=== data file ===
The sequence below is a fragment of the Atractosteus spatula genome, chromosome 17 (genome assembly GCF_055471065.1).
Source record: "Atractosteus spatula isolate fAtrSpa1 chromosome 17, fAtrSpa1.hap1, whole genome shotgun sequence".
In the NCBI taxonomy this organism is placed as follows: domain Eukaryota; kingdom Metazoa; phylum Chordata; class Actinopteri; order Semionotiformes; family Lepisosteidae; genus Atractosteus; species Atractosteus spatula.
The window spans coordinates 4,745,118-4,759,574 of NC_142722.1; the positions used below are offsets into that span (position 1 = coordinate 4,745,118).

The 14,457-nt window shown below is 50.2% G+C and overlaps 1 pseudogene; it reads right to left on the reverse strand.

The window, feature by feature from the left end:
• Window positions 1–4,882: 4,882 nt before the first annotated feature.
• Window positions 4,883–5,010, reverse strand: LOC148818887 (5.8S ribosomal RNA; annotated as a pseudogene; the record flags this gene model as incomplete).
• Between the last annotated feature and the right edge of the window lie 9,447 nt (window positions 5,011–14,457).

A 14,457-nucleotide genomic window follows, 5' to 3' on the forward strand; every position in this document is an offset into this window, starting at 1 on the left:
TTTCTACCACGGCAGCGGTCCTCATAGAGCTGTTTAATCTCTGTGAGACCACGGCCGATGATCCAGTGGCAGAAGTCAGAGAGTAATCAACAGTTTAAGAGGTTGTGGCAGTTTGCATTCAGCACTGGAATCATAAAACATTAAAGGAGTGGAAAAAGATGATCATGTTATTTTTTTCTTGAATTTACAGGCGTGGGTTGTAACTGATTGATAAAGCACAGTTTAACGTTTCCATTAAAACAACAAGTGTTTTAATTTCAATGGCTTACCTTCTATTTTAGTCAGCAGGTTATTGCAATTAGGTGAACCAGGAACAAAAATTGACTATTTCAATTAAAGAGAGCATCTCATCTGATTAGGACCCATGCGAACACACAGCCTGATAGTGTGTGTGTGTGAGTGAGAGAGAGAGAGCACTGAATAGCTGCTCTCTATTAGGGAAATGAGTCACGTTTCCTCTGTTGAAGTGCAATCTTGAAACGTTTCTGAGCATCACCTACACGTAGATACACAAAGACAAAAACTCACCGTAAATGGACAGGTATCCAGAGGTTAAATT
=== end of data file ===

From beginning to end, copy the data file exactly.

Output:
The sequence below is a fragment of the Atractosteus spatula genome, chromosome 17 (genome assembly GCF_055471065.1).
Source record: "Atractosteus spatula isolate fAtrSpa1 chromosome 17, fAtrSpa1.hap1, whole genome shotgun sequence".
In the NCBI taxonomy this organism is placed as follows: domain Eukaryota; kingdom Metazoa; phylum Chordata; class Actinopteri; order Semionotiformes; family Lepisosteidae; genus Atractosteus; species Atractosteus spatula.
The window spans coordinates 4,745,118-4,759,574 of NC_142722.1; the positions used below are offsets into that span (position 1 = coordinate 4,745,118).

The 14,457-nt window shown below is 50.2% G+C and overlaps 1 pseudogene; it reads right to left on the reverse strand.

The window, feature by feature from the left end:
• Window positions 1–4,882: 4,882 nt before the first annotated feature.
• Window positions 4,883–5,010, reverse strand: LOC148818887 (5.8S ribosomal RNA; annotated as a pseudogene; the record flags this gene model as incomplete).
• Between the last annotated feature and the right edge of the window lie 9,447 nt (window positions 5,011–14,457).

A 14,457-nucleotide genomic window follows, 5' to 3' on the forward strand; every position in this document is an offset into this window, starting at 1 on the left:
TTTCTACCACGGCAGCGGTCCTCATAGAGCTGTTTAATCTCTGTGAGACCACGGCCGATGATCCAGTGGCAGAAGTCAGAGAGTAATCAACAGTTTAAGAGGTTGTGGCAGTTTGCATTCAGCACTGGAATCATAAAACATTAAAGGAGTGGAAAAAGATGATCATGTTATTTTTTTCTTGAATTTACAGGCGTGGGTTGTAACTGATTGATAAAGCACAGTTTAACGTTTCCATTAAAACAACAAGTGTTTTAATTTCAATGGCTTACCTTCTATTTTAGTCAGCAGGTTATTGCAATTAGGTGAACCAGGAACAAAAATTGACTATTTCAATTAAAGAGAGCATCTCATCTGATTAGGACCCATGCGAACACACAGCCTGATAGTGTGTGTGTGTGAGTGAGAGAGAGAGAGCACTGAATAGCTGCTCTCTATTAGGGAAATGAGTCACGTTTCCTCTGTTGAAGTGCAATCTTGAAACGTTTCTGAGCATCACCTACACGTAGATACACAAAGACAAAAACTCACCGTAAATGGACAGGTATCCAGAGGTTAAATT